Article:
In an effort to compete 'on a more level playing field', Macromedia announced today that it would be making ColdFusion substantially more difficult to use.
This unusual move was prompted, said Damon Jordahl, a product manager at Macromedia, by ColdFusion's continuing bad reputation as a 'toy' language. 'We've been getting a bad reputation for years,' he said, 'because people would look at ColdFusion, produce a working database driven report page in a couple of minutes, and discard it as being way to easy and fast to be considered as a "serious" language.'
Larry Wall, founder of the Perl language, applauded the move. 'For the longest time, Perl has been alone as the world's only self-encrypting language. I'm hoping that Macromedia will give me some real competition in this space.'
The success of ASP.NET was also a factor in the decision, when interviews with ASP developers revealed that one of the main reasons they use the language is its inefficiency. One anonymous ASP developer was cited as saying, 'Well, it takes weeks to get anything useful done in ASP. With ColdFusion, I can get entire working sites done in hours or maybe a few days. Where's the job security?'
Complexity also provides a convenient barrier to entry. 'Let's face it', concluded Jordahl, 'we've been attracting the novice developer for years. People who had never before written a line of machine instruction in their life. And novice programmers just don't have the experience to make scalable sites. Half the time they don't even index their database tables, and that's just a recipe for scalability disaster. But the programmers and the DBAs don't get the bad reputation. People always want to blame ColdFusion. We think that adding substantial complexity to the language will exclude these entry level people from the game, and allow ColdFusion to get the good reputation it deserves.'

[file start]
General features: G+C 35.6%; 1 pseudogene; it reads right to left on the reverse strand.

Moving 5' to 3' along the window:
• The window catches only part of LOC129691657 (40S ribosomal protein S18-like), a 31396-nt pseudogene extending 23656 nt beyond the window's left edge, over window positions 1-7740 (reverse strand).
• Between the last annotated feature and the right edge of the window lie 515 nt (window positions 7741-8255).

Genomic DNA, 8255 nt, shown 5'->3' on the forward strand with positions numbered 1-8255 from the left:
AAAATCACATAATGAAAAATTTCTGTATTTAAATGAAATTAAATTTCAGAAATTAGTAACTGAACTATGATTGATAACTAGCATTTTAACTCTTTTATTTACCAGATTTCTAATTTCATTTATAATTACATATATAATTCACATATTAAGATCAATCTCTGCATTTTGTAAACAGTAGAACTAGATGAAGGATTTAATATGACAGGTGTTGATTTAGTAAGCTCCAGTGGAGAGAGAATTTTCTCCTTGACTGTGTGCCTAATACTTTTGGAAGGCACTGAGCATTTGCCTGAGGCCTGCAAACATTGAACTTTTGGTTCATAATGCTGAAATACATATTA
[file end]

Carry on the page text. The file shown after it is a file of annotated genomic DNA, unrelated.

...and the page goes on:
Macromedia plans to ship the newly obfuscated ColdFusion language in its next release version.
(Happy April Fool's Day!)